July 17 marks International Criminal Justice Day, the anniversary of the adoption of the International Criminal Court’s (ICC) founding treaty. It is a moment to reflect on the global fight against impunity over the past year and the pressing need to extend the reach of justice for victims of serious human rights abuses.
Unprecedented political momentum for accountability for serious international crimes committed during the armed conflict in Ukraine led the ICC to swiftly open an investigation alongside other justice initiatives. While this shows that international support can fast-track accountability efforts, it also highlights potential risks of selectivity.
With 17 country situations now on its docket (the newest involving the Philippines and Venezuela), the ICC faces resource constraints due to underfunding. While several ICC member countries responded to the ICC prosecutor’s call for resources, making pledges in the context of one specific situation risks perceptions of politicization of the court’s work. In contrast, there has been a lack of tangible progress in a number of investigations, including in Palestine and in Afghanistan, where the ICC prosecutor deprioritized scrutiny into crimes allegedly committed by US and Taliban forces, citing in part limited resources.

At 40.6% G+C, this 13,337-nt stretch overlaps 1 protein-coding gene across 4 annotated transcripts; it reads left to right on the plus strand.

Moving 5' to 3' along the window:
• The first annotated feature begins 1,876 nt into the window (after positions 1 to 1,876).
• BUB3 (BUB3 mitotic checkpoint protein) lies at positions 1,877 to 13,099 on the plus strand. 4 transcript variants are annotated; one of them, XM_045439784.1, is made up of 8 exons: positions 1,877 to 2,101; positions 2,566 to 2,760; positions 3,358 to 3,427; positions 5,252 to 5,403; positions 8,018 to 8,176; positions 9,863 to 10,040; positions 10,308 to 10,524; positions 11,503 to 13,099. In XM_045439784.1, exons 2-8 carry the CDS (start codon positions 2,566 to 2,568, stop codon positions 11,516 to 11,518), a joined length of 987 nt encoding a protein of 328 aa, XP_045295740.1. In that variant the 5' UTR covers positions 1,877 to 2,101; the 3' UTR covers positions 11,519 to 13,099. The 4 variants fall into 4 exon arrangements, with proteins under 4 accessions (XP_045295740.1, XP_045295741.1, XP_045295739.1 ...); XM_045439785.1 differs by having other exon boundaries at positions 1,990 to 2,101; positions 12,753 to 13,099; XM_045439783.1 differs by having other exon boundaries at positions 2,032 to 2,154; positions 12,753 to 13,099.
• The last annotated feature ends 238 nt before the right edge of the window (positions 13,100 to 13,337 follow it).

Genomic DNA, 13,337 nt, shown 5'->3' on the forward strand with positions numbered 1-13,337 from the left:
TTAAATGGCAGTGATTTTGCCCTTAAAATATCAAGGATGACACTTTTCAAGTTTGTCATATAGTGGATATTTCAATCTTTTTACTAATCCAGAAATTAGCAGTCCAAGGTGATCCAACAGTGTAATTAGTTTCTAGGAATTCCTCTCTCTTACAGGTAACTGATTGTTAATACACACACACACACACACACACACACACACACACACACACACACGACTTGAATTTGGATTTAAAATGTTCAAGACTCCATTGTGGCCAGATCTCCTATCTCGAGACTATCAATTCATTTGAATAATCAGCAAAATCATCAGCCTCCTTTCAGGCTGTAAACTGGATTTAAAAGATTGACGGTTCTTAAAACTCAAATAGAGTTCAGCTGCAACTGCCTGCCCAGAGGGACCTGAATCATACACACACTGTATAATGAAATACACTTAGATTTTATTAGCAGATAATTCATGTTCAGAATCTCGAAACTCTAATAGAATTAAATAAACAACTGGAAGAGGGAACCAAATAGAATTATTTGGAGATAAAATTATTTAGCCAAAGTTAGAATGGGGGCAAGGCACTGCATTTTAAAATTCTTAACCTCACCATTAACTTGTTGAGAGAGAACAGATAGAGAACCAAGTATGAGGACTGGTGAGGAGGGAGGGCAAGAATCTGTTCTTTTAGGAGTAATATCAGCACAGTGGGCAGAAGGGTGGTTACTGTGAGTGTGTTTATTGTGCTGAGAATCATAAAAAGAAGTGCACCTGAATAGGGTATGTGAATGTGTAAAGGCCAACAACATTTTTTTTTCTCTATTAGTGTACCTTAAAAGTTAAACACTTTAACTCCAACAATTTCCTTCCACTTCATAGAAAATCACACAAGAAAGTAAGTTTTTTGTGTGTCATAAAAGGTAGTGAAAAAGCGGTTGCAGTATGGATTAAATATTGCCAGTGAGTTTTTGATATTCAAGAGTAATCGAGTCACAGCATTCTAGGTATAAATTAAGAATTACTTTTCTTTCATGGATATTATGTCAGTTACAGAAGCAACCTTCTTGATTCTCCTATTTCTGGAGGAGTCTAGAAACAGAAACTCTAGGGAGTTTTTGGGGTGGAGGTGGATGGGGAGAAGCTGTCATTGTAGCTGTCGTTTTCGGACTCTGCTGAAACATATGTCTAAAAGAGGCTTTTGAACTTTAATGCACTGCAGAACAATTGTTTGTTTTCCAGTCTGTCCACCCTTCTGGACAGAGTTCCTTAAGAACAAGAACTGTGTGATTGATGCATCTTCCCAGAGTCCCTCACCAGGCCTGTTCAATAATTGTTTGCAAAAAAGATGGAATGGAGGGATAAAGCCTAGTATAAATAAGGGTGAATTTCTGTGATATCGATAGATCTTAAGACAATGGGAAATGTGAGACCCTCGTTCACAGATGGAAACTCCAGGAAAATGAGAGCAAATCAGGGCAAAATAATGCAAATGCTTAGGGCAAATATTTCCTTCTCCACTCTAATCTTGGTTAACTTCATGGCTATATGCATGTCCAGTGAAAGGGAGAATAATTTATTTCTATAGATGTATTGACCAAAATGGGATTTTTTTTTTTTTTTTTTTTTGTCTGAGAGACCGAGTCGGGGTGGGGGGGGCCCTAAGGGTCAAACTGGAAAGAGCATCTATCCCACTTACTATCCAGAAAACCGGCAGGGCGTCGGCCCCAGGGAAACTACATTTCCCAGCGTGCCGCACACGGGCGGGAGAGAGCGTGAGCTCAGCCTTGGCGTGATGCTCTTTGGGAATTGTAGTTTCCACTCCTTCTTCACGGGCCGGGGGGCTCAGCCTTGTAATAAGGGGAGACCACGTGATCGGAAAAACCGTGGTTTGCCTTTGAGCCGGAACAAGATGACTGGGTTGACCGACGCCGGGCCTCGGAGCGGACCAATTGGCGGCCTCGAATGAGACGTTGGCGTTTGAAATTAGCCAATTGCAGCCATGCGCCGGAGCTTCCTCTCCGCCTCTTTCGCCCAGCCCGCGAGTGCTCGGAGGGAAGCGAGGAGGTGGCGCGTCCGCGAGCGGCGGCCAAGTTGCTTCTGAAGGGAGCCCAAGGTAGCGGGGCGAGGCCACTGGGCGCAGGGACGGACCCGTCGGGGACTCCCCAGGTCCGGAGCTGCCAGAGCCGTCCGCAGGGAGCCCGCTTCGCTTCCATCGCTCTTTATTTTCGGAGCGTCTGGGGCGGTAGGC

Beyond financial resources, the ICC also needs political support to further its investigations across its docket. For example, the court’s first Darfur trial is significant for victims, but has highlighted the need for state cooperation in securing the arrest of fugitives. That also holds true in Georgia, where the ICC recently issued arrest warrants.
Domestic accountability efforts over the last year have also been key in providing justice for victims and their families. In Germany, two Syrian ex-intelligence officials were convicted of crimes against humanity, and another court opened the first trial for serious crimes committed in Gambia under former president Yahya Jammeh. The Special Criminal Court in the Central African Republic opened its first trial, offering a “hybrid” model, including both international and national staff.
Governments have also worked to pursue alternative avenues to lay the groundwork for accountability. Last year, the International Court of Justice held new hearings in the case brought by Gambia against Myanmar under the Genocide Convention. States and others have also worked toward creative solutions when United Nations Security Council vetoes have otherwise blocked accountability efforts.
Overall, the events of the last year have demonstrated the imperative of justice at all levels to hold perpetrators of international crimes to account.